I’ve never been one to delay telling the world I’m pregnant.
A baby’s a baby no matter how small – and I’m no good at secrets after all.
But after we miscarried in April, life has been hard. We didn’t get pregnant for several cycles (okay, just three – but we’d always gotten pregnant on first try before). We’ve had uncertainties with our foster daughter. We’ve traveled a lot, which kept me off-kilter. And I’ve been depressed – debilitatingly so.
I spent the summer worried we wouldn’t be able to get pregnant again. Worried that Beth-Ellen would be our last biologically. Worried that we’d also lose our foster daughter and that it would tear me apart.
We found out we were pregnant the day Daniel left town to pick up our beef. I started bleeding the next day.
The bleeding stopped, but my worry didn’t. My basal body temperature has never been consistent (probably because I never sleep for 3-4 hours at a stretch), but it bounced up and down instead of staying high like it should for a pregnant woman. I stopped measuring it after a month. It wasn’t serving me – but the worry remained.
My depression deepened. I was grieving I wasn’t sure what. Grieving the baby, certainly. Grieving the closely-spaced family I’d dreamed of. Grieving the difficulties our foster daughter has faced and still may. Grieving saying goodbye to two foster children already. Grieving the things I used to be able to do but couldn’t now.
How could I share the joy of a new baby in the womb when joy wasn’t even half the emotion I was feeling? When I thought of saying something, I contemplated what I might say: “We’re pregnant again and I’m just hoping the baby’s alive. No, I haven’t had any morning sickness, really, I just can’t function after 11 in the morning because I’m too exhausted and everything is overwhelming and all I want to do is cry and scream and cry some more.”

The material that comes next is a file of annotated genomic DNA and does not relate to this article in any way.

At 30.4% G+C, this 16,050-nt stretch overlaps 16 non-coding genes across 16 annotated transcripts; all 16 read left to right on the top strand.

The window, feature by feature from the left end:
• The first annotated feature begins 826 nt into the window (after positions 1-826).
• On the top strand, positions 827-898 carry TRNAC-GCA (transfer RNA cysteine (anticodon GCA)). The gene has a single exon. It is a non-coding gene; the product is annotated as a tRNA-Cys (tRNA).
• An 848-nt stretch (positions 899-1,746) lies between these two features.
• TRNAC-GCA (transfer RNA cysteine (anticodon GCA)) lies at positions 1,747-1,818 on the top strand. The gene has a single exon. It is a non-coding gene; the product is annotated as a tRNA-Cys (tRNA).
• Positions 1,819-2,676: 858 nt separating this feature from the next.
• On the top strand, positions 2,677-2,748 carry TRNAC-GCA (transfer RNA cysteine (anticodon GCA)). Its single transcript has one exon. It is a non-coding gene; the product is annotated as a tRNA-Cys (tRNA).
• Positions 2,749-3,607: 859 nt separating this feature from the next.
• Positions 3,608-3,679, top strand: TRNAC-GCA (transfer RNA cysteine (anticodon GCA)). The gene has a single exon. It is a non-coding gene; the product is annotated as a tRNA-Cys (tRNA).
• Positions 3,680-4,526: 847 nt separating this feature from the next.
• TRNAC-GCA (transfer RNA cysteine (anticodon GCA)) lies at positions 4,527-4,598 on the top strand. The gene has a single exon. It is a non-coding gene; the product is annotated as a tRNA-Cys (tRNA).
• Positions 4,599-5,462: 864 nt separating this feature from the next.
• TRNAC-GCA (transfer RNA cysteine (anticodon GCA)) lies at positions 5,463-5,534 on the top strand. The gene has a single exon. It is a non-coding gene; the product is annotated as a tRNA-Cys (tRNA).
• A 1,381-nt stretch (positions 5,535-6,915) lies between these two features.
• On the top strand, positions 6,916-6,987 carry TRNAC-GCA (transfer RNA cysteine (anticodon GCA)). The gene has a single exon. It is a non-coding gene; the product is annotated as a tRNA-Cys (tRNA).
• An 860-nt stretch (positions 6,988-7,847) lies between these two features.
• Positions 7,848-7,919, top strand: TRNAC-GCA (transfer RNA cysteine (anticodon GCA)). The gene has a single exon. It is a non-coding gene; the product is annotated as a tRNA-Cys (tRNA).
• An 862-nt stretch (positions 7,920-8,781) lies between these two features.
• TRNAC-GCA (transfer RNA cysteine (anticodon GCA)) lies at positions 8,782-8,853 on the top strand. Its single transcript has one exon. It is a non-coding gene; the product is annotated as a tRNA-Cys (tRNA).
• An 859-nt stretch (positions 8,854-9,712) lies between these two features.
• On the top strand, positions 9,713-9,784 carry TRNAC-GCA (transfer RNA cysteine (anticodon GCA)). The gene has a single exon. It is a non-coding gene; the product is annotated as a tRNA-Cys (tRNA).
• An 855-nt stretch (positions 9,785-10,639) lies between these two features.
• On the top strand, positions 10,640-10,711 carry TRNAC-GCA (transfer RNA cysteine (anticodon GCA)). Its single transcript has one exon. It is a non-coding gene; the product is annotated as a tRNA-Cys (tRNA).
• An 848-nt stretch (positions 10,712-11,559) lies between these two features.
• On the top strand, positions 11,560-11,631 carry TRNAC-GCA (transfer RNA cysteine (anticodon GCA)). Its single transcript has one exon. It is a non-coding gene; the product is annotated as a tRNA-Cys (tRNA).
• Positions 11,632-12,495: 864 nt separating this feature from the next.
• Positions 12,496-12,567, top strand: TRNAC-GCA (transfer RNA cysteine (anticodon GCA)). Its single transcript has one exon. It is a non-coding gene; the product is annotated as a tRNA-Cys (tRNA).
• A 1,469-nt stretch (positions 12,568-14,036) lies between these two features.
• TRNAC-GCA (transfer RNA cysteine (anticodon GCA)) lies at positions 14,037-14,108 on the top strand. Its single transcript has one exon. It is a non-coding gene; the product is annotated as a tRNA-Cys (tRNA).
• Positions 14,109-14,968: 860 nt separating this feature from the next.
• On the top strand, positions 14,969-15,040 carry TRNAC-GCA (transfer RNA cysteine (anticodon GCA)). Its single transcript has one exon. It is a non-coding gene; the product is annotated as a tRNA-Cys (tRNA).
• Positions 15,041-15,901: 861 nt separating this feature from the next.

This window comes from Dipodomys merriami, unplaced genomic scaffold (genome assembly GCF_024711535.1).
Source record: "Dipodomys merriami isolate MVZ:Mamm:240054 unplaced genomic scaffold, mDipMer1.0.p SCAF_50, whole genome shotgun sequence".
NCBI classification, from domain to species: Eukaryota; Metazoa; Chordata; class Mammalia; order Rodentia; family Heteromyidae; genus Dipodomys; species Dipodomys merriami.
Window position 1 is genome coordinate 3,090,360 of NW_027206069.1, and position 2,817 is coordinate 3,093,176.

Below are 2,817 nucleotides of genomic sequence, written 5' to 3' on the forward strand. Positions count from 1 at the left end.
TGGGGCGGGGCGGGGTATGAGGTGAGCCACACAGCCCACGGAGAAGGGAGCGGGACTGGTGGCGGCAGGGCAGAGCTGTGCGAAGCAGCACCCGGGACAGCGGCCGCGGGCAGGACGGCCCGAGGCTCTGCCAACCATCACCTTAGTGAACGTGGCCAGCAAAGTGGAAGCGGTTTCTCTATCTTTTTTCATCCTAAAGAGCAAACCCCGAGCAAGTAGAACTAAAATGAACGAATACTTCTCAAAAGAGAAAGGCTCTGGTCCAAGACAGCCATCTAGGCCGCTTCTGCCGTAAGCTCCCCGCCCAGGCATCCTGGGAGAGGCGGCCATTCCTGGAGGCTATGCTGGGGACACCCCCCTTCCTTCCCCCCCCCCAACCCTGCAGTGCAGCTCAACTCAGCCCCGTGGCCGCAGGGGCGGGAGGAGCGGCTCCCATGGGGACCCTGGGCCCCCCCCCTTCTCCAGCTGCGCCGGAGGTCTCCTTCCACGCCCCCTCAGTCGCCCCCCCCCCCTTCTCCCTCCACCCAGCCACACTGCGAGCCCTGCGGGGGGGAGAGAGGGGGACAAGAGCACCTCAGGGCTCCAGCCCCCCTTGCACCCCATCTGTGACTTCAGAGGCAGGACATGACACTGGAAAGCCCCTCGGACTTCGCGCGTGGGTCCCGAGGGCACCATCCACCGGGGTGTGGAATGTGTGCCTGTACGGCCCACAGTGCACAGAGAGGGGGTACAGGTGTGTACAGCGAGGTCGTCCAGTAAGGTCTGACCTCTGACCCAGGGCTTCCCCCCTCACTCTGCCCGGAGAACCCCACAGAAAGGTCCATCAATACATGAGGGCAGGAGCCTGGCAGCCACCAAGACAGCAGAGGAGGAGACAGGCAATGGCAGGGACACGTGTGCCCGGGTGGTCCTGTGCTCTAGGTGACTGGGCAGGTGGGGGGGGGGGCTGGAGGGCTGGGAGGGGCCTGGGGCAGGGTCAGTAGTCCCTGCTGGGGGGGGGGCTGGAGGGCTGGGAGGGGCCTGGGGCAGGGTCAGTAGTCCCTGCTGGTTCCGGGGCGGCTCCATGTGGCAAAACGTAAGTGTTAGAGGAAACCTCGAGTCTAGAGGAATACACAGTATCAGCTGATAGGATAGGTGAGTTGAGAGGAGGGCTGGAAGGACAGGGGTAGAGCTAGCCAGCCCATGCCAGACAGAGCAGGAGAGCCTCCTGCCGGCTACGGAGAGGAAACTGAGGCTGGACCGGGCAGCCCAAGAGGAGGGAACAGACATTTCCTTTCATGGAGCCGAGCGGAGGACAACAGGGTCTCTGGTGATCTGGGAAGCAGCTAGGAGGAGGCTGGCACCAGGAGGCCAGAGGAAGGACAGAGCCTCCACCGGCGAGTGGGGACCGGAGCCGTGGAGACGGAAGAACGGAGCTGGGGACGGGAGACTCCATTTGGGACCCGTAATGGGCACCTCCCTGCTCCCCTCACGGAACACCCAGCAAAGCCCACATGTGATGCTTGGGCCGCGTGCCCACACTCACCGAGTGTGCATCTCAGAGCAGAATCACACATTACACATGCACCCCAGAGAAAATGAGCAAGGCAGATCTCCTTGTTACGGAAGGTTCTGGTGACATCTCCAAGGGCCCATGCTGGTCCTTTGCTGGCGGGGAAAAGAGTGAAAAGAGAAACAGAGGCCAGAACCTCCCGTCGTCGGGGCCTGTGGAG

When they offered me an appointment on Daniel’s birthday, I thought “Great. Daniel can get the news that this baby is dead on his birthday.” But I didn’t ask for a different day. I know that only means waiting longer, and I’d much rather know than keep worrying.
I’ve never had an early ultrasound before. I know exactly when I ovulate – no need for an ultrasound to check dates. But this time, I didn’t have any of my normal questions prepared. I had one main question: is our baby alive?
After I knew that, I had decided, I would tell the world. Then they could rejoice with me or grieve with me with some level of surety as to which I ought to be experiencing.
The baby is alive. Moving around enough my OB couldn’t really show us what was what in real time.
A weight off my heart.
But not the whole weight. No, this weight is much heavier than one baby or even two.
And that is why I, so unused to delay, waited so long (okay, nine weeks gestation) to tell you all that we were pregnant.
It was complicated. It still is.